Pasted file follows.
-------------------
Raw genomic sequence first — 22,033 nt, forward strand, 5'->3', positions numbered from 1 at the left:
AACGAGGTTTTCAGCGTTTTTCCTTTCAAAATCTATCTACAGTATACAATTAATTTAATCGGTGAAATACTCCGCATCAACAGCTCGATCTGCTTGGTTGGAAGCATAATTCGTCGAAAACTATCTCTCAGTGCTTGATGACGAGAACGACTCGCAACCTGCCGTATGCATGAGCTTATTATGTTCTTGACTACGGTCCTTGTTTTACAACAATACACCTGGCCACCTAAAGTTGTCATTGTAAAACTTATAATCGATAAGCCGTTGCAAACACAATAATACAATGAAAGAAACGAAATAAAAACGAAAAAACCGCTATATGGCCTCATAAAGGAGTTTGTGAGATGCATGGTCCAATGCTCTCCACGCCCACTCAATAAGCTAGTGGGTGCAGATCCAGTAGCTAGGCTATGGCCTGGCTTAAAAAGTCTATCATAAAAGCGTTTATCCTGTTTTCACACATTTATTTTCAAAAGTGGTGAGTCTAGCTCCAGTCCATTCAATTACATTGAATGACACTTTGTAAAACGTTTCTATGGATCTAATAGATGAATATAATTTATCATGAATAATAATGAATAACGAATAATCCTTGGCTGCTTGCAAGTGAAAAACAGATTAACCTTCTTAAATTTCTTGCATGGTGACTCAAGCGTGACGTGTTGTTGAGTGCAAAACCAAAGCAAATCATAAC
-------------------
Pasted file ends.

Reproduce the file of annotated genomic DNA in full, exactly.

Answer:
Raw genomic sequence first — 22,033 nt, forward strand, 5'->3', positions numbered from 1 at the left:
AACGAGGTTTTCAGCGTTTTTCCTTTCAAAATCTATCTACAGTATACAATTAATTTAATCGGTGAAATACTCCGCATCAACAGCTCGATCTGCTTGGTTGGAAGCATAATTCGTCGAAAACTATCTCTCAGTGCTTGATGACGAGAACGACTCGCAACCTGCCGTATGCATGAGCTTATTATGTTCTTGACTACGGTCCTTGTTTTACAACAATACACCTGGCCACCTAAAGTTGTCATTGTAAAACTTATAATCGATAAGCCGTTGCAAACACAATAATACAATGAAAGAAACGAAATAAAAACGAAAAAACCGCTATATGGCCTCATAAAGGAGTTTGTGAGATGCATGGTCCAATGCTCTCCACGCCCACTCAATAAGCTAGTGGGTGCAGATCCAGTAGCTAGGCTATGGCCTGGCTTAAAAAGTCTATCATAAAAGCGTTTATCCTGTTTTCACACATTTATTTTCAAAAGTGGTGAGTCTAGCTCCAGTCCATTCAATTACATTGAATGACACTTTGTAAAACGTTTCTATGGATCTAATAGATGAATATAATTTATCATGAATAATAATGAATAACGAATAATCCTTGGCTGCTTGCAAGTGAAAAACAGATTAACCTTCTTAAATTTCTTGCATGGTGACTCAAGCGTGACGTGTTGTTGAGTGCAAAACCAAAGCAAATCATAAC